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Reproduction in the bats Vespadelus vulturnus, V. regulus and V. darlingtoni (Microchiroptera: Vespertilionidae) in coastal South-eastern Australia



Reproduction in the bats Vespadelus vulturnus, V. regulus and V. darlingtoni (Microchiroptera: Vespertilionidae) in coastal South-eastern Australia



Australian Journal of Zoology, 411: 21-35



The sequence of reproductive and associated events that occurs in Vespadelus vulturnus is similar to those that are common to hibernating vespertilionids and rhinolophids. Females become sexually mature in their first year, whereas males do not undergo their first spermatogenesis until their second year. Both sexes accumulate fat deposits in late summer and autumn, but females begin to do this earlier and accumulate more than males. These deposits are gradually depleted over the course of winter. In autumn females produce a follicle of hibernation, the rupture of which is delayed until spring, when the resultant secondary oocyte is fertilised by sperm stored in the female reproductive tract. Females are monoestrous. Both ovaries are functional, although implantation occurs only in the right uterine horn. Males also undergo an annual cycle. Plasma androgen concentration and seminiferous tubule diameter reach a peak in late summer, with subsequent release of spermatozoa, but the accessory sex glands do not reach maximum size until late autumn. Sperm are present in the epididymides of males more than one year of age for the duration of winter. Male V. vulturnus arouse from torpor during winter more frequently than females. It is hypothesised that they do this in order to copulate, even though females store sperm and a copulatory plug forms in the vagina after insemination. The behaviour of the males can be explained by three factors: (1) some first-year females are not in oestrus at the beginning of winter, (2) some females with sperm stores depleted or absent are caught flying during winter and (3) in some females copulatory plugs are voided long before fertilisation occurs, thereby removing the barrier to subsequent insemination. Vespadelus regulus and V. darlingtoni appear to have a reproductive cycle similar to that of V. vulturnus.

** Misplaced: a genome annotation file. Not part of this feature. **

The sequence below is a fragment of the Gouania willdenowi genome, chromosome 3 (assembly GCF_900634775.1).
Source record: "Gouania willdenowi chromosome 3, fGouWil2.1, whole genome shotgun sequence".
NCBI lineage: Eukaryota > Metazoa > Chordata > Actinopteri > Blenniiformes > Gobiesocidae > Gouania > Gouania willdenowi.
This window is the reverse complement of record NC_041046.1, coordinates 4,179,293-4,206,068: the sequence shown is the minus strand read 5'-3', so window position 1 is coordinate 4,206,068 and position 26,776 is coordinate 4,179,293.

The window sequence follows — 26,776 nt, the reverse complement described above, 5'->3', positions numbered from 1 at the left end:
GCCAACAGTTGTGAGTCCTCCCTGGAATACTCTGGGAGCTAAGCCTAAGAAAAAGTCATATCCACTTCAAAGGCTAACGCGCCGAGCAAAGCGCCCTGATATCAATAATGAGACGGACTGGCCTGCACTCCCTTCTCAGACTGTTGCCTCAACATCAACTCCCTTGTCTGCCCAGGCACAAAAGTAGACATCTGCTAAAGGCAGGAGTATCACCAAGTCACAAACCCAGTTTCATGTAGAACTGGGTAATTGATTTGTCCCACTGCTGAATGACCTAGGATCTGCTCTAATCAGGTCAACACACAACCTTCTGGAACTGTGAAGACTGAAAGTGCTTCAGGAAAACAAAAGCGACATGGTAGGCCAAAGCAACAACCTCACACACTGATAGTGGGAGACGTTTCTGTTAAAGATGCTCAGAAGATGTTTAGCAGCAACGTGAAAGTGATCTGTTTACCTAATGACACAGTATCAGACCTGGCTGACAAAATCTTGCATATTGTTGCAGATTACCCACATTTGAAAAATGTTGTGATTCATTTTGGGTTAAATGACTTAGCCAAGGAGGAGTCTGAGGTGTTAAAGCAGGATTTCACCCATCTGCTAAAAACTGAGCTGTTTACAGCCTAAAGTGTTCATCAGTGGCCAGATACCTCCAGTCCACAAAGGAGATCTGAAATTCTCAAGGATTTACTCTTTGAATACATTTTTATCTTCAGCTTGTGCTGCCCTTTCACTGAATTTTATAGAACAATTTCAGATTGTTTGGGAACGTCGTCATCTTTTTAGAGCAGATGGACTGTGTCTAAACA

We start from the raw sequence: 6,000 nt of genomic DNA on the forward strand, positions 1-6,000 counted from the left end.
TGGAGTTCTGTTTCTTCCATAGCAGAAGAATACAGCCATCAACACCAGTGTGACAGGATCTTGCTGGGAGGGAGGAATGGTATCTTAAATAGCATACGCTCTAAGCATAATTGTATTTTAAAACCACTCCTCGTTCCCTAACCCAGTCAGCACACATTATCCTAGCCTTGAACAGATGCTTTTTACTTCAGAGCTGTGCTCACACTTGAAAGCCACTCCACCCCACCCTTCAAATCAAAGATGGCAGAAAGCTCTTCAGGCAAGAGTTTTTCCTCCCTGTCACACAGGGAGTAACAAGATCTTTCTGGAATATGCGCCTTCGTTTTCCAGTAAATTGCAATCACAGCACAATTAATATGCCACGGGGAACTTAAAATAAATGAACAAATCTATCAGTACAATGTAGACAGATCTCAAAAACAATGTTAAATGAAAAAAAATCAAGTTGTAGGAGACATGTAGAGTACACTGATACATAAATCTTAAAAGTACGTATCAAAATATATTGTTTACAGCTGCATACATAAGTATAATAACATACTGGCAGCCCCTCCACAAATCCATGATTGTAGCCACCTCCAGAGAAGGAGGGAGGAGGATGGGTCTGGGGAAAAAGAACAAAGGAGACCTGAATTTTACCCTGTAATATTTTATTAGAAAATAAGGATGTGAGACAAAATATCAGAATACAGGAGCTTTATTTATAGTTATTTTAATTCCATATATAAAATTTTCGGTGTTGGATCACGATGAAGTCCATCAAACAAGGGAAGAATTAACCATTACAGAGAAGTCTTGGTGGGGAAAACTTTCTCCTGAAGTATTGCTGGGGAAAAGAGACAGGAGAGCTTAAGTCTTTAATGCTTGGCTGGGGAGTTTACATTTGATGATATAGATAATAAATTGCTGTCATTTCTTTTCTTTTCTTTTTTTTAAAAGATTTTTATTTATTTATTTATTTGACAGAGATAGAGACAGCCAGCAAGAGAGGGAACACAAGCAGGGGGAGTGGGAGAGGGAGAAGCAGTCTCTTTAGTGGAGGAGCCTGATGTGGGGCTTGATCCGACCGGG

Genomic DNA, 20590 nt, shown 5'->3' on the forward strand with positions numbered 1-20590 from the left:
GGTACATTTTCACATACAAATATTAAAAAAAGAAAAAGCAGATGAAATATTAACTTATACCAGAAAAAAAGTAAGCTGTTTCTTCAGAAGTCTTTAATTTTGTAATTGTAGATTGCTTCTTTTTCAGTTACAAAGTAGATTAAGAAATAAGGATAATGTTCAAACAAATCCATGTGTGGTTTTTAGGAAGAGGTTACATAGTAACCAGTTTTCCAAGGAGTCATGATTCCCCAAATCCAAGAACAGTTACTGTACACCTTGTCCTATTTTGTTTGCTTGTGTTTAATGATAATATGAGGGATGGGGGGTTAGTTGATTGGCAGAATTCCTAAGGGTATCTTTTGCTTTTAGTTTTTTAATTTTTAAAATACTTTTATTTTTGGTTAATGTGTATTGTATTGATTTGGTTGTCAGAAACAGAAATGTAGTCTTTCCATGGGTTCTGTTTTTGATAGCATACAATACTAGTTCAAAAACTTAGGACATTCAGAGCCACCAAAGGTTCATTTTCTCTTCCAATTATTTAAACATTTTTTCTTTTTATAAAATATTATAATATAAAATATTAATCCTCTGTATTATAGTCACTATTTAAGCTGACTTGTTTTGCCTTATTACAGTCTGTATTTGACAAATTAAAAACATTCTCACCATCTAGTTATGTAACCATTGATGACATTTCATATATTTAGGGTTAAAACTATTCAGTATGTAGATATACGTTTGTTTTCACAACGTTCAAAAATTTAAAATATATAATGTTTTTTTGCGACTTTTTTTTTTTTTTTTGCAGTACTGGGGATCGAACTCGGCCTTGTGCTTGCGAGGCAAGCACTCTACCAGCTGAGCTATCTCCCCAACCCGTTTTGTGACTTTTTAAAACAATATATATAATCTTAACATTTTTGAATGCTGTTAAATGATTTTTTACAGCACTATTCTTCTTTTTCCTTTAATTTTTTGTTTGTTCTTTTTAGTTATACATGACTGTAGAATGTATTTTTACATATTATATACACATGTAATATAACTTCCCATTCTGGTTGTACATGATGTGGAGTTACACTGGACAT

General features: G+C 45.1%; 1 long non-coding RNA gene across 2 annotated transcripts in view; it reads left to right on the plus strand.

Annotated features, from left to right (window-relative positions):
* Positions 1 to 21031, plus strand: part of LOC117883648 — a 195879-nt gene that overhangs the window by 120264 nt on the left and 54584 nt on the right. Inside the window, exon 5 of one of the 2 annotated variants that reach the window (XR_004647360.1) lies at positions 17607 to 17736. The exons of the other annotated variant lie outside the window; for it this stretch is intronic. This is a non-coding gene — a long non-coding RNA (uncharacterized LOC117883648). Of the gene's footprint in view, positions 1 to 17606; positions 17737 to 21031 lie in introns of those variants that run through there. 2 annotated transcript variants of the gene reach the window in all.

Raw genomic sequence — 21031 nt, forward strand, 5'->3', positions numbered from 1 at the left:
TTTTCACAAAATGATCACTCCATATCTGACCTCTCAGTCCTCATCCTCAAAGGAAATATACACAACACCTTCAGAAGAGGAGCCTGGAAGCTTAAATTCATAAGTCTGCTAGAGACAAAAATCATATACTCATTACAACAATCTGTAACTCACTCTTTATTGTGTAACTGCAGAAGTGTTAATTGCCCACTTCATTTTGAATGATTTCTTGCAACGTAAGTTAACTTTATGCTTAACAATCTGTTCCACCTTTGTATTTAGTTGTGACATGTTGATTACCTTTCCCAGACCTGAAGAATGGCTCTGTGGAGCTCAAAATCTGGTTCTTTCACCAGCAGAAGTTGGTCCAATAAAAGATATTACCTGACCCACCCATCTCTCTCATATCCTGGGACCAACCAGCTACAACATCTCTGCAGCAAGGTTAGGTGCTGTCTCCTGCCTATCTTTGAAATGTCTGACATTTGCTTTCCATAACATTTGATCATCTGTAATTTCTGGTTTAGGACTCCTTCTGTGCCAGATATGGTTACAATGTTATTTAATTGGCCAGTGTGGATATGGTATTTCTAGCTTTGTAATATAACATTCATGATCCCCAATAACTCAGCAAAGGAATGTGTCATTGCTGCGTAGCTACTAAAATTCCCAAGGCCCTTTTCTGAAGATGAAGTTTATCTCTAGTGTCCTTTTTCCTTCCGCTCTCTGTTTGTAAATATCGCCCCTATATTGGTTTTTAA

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Accession: 021674239

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DOI: 10.1071/zo9930021


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